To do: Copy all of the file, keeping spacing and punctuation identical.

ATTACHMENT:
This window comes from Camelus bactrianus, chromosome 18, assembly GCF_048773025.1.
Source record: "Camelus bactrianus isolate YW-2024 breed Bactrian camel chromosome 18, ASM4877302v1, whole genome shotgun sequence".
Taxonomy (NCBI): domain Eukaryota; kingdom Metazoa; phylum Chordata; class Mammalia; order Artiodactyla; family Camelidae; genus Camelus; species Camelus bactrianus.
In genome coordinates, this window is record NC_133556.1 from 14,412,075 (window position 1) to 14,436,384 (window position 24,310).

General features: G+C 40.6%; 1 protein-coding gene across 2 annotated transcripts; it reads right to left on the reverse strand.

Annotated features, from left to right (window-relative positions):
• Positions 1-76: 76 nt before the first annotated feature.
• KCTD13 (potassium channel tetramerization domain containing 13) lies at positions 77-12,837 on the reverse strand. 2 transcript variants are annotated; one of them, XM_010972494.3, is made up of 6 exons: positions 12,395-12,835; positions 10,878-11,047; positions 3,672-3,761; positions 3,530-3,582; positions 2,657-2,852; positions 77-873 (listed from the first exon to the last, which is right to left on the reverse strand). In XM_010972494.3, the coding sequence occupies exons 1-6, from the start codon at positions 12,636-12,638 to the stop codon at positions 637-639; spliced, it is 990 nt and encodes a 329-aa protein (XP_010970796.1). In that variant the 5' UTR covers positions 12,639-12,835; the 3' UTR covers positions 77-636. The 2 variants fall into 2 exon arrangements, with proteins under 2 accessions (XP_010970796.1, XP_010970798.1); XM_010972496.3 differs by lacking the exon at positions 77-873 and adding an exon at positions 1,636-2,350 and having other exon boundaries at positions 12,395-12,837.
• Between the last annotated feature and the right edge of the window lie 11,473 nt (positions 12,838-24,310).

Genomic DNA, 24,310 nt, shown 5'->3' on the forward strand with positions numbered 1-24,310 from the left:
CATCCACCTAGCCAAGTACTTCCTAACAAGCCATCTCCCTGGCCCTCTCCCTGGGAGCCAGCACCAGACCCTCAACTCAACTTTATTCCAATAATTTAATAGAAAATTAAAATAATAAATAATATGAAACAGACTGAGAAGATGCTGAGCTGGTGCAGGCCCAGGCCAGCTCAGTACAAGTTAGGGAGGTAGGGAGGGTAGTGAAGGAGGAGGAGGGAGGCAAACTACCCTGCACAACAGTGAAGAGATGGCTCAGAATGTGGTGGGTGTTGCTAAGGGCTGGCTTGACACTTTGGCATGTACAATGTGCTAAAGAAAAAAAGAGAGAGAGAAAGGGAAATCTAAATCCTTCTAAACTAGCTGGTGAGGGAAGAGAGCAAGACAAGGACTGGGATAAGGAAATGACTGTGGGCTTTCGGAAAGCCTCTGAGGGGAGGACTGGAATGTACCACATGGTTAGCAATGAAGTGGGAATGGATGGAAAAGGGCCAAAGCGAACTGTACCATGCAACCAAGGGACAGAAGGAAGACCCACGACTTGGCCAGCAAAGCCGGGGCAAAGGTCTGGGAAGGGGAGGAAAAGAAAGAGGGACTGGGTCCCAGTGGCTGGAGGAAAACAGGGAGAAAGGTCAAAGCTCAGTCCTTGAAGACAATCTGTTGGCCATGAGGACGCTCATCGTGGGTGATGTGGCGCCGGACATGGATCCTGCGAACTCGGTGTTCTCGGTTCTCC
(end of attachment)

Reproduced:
This window comes from Camelus bactrianus, chromosome 18, assembly GCF_048773025.1.
Source record: "Camelus bactrianus isolate YW-2024 breed Bactrian camel chromosome 18, ASM4877302v1, whole genome shotgun sequence".
Taxonomy (NCBI): domain Eukaryota; kingdom Metazoa; phylum Chordata; class Mammalia; order Artiodactyla; family Camelidae; genus Camelus; species Camelus bactrianus.
In genome coordinates, this window is record NC_133556.1 from 14,412,075 (window position 1) to 14,436,384 (window position 24,310).

General features: G+C 40.6%; 1 protein-coding gene across 2 annotated transcripts; it reads right to left on the reverse strand.

Annotated features, from left to right (window-relative positions):
• Positions 1-76: 76 nt before the first annotated feature.
• KCTD13 (potassium channel tetramerization domain containing 13) lies at positions 77-12,837 on the reverse strand. 2 transcript variants are annotated; one of them, XM_010972494.3, is made up of 6 exons: positions 12,395-12,835; positions 10,878-11,047; positions 3,672-3,761; positions 3,530-3,582; positions 2,657-2,852; positions 77-873 (listed from the first exon to the last, which is right to left on the reverse strand). In XM_010972494.3, the coding sequence occupies exons 1-6, from the start codon at positions 12,636-12,638 to the stop codon at positions 637-639; spliced, it is 990 nt and encodes a 329-aa protein (XP_010970796.1). In that variant the 5' UTR covers positions 12,639-12,835; the 3' UTR covers positions 77-636. The 2 variants fall into 2 exon arrangements, with proteins under 2 accessions (XP_010970796.1, XP_010970798.1); XM_010972496.3 differs by lacking the exon at positions 77-873 and adding an exon at positions 1,636-2,350 and having other exon boundaries at positions 12,395-12,837.
• Between the last annotated feature and the right edge of the window lie 11,473 nt (positions 12,838-24,310).

Genomic DNA, 24,310 nt, shown 5'->3' on the forward strand with positions numbered 1-24,310 from the left:
CATCCACCTAGCCAAGTACTTCCTAACAAGCCATCTCCCTGGCCCTCTCCCTGGGAGCCAGCACCAGACCCTCAACTCAACTTTATTCCAATAATTTAATAGAAAATTAAAATAATAAATAATATGAAACAGACTGAGAAGATGCTGAGCTGGTGCAGGCCCAGGCCAGCTCAGTACAAGTTAGGGAGGTAGGGAGGGTAGTGAAGGAGGAGGAGGGAGGCAAACTACCCTGCACAACAGTGAAGAGATGGCTCAGAATGTGGTGGGTGTTGCTAAGGGCTGGCTTGACACTTTGGCATGTACAATGTGCTAAAGAAAAAAAGAGAGAGAGAAAGGGAAATCTAAATCCTTCTAAACTAGCTGGTGAGGGAAGAGAGCAAGACAAGGACTGGGATAAGGAAATGACTGTGGGCTTTCGGAAAGCCTCTGAGGGGAGGACTGGAATGTACCACATGGTTAGCAATGAAGTGGGAATGGATGGAAAAGGGCCAAAGCGAACTGTACCATGCAACCAAGGGACAGAAGGAAGACCCACGACTTGGCCAGCAAAGCCGGGGCAAAGGTCTGGGAAGGGGAGGAAAAGAAAGAGGGACTGGGTCCCAGTGGCTGGAGGAAAACAGGGAGAAAGGTCAAAGCTCAGTCCTTGAAGACAATCTGTTGGCCATGAGGACGCTCATCGTGGGTGATGTGGCGCCGGACATGGATCCTGCGAACTCGGTGTTCTCGGTTCTCC